EFFECTS OF GRAIN-SIZE DISTRIBUTION OF SAND ON THE PROPERTIES OF FINE-GRADED CONCRETE

The effect was investigated of the grain-size distribution of 3 sand types on the cement consumption in fine-graded concrete, on its strength properties, frost resistance, and water absorption. The study indicates that a 5 to 10-12% content of sand grains less then 0.14 mm in diameter should be taken as the optimum quantity. Details are given of the tests in which sand was dispersed in fractions which were than blended in the desired proportions. They were then compacted into a cube measuring 10 x 10 x 10 cm on a vibration table to determine porosity in the compacted state. The lowest porosity in the vibro-compacted state was observed in the medium sand, while coarse and fine sand exhibited nearly identical porosity. The compositions of the concrete mixes were calculated, and the compression strengths were determined at 3, 28, and 180 days. Analysis indicated that concrete comprising all 3 sand types and aged 180 days has nearly identical compression and tensile strength, but a difference was observed in the flow rate. The results are also given of 200 alternate freezing and thawing cycles, analysis of change in workability factor, investigations of the physico-mechanical properties, and watertightness factor.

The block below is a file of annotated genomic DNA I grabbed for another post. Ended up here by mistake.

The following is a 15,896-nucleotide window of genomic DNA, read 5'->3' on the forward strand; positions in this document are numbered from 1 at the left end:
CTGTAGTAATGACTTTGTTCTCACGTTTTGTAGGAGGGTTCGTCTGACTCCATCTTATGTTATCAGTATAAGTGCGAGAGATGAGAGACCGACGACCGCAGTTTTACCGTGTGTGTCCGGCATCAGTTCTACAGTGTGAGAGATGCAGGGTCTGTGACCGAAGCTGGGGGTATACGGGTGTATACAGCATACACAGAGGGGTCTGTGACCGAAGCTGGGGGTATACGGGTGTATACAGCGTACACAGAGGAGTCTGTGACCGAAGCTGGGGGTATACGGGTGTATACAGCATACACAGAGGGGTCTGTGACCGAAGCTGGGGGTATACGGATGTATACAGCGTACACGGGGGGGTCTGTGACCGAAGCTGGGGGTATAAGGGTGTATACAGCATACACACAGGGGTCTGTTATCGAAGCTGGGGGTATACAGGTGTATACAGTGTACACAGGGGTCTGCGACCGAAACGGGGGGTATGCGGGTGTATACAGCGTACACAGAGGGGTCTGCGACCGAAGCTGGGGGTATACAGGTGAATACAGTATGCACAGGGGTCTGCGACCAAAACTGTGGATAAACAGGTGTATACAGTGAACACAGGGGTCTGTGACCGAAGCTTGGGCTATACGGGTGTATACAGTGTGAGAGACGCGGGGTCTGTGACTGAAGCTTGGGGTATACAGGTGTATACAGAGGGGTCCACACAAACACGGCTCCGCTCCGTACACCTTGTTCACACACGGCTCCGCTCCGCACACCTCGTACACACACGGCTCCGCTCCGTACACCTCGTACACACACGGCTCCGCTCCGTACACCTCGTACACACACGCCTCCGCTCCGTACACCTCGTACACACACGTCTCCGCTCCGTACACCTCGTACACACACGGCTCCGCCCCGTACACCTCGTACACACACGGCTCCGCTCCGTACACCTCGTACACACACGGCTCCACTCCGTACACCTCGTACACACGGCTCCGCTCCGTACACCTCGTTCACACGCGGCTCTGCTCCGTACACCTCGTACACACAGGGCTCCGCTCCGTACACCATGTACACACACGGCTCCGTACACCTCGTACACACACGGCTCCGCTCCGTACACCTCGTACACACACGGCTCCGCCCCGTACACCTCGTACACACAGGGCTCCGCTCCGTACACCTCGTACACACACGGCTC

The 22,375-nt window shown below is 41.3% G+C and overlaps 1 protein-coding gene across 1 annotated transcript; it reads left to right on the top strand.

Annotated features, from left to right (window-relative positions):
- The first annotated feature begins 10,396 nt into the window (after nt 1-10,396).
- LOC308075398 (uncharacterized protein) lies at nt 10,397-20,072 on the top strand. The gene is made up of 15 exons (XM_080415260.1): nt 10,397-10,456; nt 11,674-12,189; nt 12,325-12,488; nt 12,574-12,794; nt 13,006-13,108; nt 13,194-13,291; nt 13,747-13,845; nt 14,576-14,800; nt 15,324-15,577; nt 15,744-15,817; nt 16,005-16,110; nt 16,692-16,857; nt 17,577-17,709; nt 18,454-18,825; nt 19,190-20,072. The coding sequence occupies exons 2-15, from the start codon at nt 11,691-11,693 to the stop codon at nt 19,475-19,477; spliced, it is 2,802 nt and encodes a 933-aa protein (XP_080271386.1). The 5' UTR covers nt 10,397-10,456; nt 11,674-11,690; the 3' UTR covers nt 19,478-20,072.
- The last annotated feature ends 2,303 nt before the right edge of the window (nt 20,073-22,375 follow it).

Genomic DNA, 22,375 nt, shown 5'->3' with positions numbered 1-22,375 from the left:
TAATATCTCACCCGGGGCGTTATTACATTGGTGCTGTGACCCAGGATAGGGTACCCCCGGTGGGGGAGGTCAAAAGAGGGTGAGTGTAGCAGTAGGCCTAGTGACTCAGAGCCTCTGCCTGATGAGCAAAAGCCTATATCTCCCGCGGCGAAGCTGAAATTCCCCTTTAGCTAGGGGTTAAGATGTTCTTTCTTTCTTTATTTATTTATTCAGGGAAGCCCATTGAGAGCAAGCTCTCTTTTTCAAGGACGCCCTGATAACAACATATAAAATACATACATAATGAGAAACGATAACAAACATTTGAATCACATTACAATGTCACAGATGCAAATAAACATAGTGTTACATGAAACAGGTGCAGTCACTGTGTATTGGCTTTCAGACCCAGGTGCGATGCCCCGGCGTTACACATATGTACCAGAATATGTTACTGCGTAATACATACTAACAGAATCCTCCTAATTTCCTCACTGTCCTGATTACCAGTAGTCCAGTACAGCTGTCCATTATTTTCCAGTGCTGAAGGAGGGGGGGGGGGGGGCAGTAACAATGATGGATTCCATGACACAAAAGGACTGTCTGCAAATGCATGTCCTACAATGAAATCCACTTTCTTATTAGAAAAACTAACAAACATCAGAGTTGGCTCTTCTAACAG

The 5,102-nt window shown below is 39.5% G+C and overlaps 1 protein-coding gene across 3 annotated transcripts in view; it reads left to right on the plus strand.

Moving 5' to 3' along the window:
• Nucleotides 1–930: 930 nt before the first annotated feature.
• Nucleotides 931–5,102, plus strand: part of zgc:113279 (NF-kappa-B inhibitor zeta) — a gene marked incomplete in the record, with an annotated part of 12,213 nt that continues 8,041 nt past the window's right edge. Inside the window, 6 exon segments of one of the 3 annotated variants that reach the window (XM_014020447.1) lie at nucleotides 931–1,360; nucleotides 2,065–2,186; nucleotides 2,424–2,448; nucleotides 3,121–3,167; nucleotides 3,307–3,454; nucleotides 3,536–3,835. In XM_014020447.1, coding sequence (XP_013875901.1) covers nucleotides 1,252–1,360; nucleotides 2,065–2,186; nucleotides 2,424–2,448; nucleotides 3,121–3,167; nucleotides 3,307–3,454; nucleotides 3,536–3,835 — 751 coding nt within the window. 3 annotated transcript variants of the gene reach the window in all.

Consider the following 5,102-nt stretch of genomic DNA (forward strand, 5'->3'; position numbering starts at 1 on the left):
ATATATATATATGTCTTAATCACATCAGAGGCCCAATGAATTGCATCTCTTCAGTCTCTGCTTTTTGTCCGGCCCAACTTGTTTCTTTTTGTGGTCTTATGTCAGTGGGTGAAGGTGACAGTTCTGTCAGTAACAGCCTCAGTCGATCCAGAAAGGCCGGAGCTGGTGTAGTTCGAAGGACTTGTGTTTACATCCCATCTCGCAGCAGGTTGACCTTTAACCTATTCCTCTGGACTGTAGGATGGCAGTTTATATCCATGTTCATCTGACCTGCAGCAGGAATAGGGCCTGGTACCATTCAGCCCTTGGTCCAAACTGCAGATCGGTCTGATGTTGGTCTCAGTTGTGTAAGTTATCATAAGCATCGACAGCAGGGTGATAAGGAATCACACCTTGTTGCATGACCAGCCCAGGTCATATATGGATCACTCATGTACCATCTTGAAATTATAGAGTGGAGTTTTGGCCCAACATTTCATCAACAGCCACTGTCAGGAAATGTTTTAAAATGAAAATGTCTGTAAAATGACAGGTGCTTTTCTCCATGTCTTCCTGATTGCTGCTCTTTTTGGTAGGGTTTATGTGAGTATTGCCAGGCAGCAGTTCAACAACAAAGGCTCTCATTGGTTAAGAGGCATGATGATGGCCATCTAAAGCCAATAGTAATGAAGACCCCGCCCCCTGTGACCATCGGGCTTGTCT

• Supplemental Notes:
    • Translated from Gidrotekhnicheskoe Stroitel'stvo, No. 12, pp. 16-19, December 1975.
  • Corporate Authors:

    American Society of Civil Engineers

    345 East 47th Street
    New York, NY  USA  10017-2398
  • Authors:
    • Osipov, A D
  • Publication Date: 1975-12

Media Info

  • Features: Figures; Tables;
  • Pagination: p. 1148-52
  • Serial:

Subject/Index Terms

Filing Info

  • Accession Number: 00142982
  • Record Type: Publication
  • Files: TRIS
  • Created Date: Dec 22 1976 12:00AM